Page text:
In those days people would rent and work farmland, orchards, and vineyards, and would pay the owner an agreed-upon amount of the crop. Therefore the owner didn’t have to work the land, but would receive a portion of the produce of the land. One of these men had agreed to give the owner a hundred measures of olive oil from the harvest, another a hundred measures of wheat.
A measure of oil, from the Hebrew word bath, is approximately 39 liters, so one of the debtors had pledged to pay about 3,900 liters, or about 850 gallons of olive oil, which would be the produce of about 150 olive trees and have a value of about 1,000 denarii. One denarius was the equivalent of one day’s wage for an unskilled laborer. Another debtor had pledged to pay the master 27 tons of wheat from the harvest, which would mean a yield from a field of 100 acres. The value of the wheat owed was about 2,500 denarii.
The unjust steward lowered the amount of oil owed by 50 percent, or 500 denarii. He lowered the wheat owed by 20 percent, also 500 denarii. So he instructed each of them to rewrite their bill so that it reflected 500 denarii less than was originally owed, which was a significant amount of money. After having cheated the owner for his own financial advantage, he then cheated him again to the tune of 1,000 denarii, only this time not for his financial advantage but so that these men would think well of him and possibly give him a job once they learned that he had been fired.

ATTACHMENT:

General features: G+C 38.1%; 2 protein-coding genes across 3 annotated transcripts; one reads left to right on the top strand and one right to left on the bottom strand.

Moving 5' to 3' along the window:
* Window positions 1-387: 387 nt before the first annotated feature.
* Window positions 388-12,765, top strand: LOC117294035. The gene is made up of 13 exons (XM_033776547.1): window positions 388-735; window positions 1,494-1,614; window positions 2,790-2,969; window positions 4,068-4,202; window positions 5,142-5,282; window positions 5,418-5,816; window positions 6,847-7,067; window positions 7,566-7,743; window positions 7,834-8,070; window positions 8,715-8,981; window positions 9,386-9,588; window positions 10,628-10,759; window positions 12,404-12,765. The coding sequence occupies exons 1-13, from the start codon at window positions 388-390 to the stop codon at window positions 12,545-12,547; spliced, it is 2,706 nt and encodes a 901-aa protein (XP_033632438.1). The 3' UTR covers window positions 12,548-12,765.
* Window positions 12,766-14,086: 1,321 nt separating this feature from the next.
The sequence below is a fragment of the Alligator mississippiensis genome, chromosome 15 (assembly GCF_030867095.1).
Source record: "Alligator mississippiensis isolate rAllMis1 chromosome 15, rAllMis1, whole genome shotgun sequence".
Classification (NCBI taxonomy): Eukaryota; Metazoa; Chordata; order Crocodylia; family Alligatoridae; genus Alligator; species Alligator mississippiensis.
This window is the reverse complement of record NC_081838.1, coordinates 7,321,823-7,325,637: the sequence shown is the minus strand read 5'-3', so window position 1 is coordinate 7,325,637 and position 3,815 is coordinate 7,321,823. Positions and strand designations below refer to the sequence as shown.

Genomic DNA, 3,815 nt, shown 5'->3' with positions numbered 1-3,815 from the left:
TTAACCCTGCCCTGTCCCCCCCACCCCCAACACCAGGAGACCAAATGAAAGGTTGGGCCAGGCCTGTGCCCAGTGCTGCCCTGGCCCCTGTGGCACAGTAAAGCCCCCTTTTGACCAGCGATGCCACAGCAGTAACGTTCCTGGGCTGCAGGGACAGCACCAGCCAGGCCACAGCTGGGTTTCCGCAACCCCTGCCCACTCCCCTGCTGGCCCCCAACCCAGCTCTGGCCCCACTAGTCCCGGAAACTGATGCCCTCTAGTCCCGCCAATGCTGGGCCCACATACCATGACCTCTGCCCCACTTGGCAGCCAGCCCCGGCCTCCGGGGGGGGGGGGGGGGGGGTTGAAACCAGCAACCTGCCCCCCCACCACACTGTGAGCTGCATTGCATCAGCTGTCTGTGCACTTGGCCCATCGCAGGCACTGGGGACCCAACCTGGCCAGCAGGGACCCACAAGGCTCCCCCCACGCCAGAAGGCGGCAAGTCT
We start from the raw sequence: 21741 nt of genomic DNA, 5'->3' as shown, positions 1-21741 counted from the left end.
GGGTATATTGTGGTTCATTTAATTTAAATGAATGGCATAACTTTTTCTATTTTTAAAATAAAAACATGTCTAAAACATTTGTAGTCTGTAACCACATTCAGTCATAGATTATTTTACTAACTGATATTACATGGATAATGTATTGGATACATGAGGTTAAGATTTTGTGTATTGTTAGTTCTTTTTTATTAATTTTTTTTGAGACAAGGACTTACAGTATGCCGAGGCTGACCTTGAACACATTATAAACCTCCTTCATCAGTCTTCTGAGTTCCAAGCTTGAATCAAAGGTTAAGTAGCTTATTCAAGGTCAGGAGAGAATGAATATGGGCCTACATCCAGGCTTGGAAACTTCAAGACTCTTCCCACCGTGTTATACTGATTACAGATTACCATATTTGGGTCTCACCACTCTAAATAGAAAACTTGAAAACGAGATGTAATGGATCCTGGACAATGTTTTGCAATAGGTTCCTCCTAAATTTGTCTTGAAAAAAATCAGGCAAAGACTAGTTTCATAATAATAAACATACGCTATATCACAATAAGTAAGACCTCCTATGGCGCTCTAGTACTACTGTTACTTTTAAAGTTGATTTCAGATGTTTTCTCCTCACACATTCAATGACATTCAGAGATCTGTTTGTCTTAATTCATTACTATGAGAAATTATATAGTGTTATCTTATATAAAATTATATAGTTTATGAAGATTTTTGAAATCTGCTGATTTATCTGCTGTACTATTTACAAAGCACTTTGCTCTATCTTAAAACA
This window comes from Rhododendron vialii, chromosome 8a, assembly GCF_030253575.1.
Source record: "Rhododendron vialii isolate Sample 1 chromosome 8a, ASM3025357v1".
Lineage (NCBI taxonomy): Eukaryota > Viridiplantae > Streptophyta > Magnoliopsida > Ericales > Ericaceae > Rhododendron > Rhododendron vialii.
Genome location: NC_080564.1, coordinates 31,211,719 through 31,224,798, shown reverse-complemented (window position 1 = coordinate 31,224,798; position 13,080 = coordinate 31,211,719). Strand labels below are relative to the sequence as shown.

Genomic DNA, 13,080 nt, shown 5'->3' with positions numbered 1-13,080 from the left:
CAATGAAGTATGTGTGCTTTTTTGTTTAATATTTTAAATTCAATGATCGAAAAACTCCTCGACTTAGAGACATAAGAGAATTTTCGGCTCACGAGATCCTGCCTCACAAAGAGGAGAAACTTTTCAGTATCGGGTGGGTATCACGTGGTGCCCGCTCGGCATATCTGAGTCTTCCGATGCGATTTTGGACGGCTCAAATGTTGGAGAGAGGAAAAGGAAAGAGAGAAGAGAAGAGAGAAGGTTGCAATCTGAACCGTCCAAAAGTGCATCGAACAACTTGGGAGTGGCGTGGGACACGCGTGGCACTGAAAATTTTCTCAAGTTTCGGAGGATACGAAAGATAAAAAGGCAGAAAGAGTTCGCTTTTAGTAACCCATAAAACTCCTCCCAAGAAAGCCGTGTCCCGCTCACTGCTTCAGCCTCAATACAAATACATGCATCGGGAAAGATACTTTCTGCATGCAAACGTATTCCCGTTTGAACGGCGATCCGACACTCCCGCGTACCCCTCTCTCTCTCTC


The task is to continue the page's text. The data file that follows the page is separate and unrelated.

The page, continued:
The debtors went away happy that the landowner had been so generous, and happy with the manager, who they may credit for being the one who convinced the owner to extend such a generous gesture.
In a sense, the manager has painted the owner into a corner. Once the owner finds out that the manager has changed the amount owed him, he has the legal right to not honor the discounted figure, but rather to demand the full amount be paid at the time of harvest. The manager was no longer working for him and had no legal authority to make such a reduction. However, if he revoked the amended bills, he would lose all of the good will he had just gained with his renters. And as the other members of the village heard about it, which they undoubtedly would, he would also lose their good will. The manager was once again stealing from the owner, yet in his shrewdness doing so in a way that worked to his advantage and benefited the owner.
The story ends with the following:
The master commended the dishonest manager for his shrewdness.